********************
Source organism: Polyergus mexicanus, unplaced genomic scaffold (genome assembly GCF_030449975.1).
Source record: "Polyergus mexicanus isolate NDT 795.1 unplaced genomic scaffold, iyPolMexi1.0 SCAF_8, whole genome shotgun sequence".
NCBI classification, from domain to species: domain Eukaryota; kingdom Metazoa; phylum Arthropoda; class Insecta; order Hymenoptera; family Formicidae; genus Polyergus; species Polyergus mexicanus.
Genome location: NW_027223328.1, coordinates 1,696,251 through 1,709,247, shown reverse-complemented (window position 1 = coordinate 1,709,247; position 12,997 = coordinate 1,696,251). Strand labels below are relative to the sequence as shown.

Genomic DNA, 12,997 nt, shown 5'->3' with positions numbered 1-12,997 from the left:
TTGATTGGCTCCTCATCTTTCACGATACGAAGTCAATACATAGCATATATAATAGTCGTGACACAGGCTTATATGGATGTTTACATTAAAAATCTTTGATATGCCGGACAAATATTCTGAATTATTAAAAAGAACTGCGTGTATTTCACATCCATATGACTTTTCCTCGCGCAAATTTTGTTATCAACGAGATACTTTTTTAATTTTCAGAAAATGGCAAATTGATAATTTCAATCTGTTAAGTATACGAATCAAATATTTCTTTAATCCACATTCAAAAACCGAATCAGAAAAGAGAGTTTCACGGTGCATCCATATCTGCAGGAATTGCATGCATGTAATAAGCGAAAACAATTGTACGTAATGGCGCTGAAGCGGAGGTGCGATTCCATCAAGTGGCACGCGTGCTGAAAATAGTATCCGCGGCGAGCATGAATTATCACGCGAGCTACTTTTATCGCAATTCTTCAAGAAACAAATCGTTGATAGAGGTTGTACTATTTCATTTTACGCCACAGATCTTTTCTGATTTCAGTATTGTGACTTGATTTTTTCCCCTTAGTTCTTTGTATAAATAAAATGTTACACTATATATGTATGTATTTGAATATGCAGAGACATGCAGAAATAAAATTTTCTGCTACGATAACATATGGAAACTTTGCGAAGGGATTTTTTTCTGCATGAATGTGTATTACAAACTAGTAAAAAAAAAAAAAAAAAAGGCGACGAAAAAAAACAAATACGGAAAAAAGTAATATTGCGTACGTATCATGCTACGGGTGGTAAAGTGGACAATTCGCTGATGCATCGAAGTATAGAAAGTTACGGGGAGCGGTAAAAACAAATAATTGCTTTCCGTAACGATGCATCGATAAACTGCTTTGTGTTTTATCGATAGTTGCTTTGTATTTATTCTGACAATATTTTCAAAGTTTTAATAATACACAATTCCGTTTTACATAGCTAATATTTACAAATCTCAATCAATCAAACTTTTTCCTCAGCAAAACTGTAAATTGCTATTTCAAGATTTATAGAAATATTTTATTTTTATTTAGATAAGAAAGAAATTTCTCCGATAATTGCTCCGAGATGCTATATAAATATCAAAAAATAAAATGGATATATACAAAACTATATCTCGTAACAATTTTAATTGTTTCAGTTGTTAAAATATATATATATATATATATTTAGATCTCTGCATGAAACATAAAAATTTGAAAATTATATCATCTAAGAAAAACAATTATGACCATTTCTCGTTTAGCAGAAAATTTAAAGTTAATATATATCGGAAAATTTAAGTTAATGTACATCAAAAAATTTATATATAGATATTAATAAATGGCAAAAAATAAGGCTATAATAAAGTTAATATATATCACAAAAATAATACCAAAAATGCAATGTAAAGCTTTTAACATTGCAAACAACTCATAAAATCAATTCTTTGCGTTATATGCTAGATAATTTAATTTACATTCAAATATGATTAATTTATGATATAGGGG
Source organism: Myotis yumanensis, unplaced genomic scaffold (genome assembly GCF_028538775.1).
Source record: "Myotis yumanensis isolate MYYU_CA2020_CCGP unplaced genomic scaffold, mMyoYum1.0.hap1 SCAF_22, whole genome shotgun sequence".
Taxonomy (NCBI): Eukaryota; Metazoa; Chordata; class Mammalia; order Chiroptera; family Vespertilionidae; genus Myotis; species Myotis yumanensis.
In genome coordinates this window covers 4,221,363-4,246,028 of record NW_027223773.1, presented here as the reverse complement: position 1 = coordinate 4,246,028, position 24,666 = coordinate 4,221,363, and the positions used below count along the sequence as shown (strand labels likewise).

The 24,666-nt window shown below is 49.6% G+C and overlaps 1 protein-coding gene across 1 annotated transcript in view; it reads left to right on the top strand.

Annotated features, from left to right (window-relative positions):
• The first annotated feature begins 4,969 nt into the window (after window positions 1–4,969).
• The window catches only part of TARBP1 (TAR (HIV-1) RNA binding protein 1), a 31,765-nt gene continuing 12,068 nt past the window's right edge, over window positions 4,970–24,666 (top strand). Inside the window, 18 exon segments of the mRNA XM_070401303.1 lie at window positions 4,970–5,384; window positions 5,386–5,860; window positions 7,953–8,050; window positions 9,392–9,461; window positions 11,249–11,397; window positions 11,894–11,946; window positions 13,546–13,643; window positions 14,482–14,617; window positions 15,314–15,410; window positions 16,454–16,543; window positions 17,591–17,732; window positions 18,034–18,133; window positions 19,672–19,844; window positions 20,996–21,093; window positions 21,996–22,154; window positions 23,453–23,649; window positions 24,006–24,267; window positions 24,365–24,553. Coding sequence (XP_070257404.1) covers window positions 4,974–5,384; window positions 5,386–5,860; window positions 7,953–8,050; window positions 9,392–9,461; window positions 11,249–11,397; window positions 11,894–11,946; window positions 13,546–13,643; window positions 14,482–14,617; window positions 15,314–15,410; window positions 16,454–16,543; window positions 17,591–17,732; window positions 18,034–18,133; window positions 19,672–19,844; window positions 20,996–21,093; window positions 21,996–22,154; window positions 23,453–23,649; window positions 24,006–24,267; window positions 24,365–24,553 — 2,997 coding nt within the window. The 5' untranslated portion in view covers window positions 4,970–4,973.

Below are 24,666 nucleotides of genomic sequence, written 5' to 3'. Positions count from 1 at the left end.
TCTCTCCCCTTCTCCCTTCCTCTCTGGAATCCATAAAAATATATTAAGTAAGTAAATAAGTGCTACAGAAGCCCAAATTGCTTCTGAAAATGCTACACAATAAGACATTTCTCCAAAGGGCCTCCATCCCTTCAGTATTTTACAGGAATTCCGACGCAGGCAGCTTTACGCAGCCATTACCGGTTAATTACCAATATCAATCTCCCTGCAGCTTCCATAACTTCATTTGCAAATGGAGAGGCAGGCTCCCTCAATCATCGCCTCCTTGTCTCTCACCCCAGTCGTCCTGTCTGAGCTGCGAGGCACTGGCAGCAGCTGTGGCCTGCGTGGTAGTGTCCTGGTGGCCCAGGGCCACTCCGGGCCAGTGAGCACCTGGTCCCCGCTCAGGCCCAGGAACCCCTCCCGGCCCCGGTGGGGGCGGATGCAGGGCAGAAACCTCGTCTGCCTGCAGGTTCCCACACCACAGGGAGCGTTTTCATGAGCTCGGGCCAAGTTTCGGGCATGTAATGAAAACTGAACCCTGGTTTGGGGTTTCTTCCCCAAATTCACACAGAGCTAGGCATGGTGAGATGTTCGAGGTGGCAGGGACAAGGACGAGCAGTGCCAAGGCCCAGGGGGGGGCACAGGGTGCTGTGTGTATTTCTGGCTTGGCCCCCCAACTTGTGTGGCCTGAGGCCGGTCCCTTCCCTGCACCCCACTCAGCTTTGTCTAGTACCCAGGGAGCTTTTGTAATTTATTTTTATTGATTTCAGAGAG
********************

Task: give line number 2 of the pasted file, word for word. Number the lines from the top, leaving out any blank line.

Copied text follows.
Source record: "Polyergus mexicanus isolate NDT 795.1 unplaced genomic scaffold, iyPolMexi1.0 SCAF_8, whole genome shotgun sequence".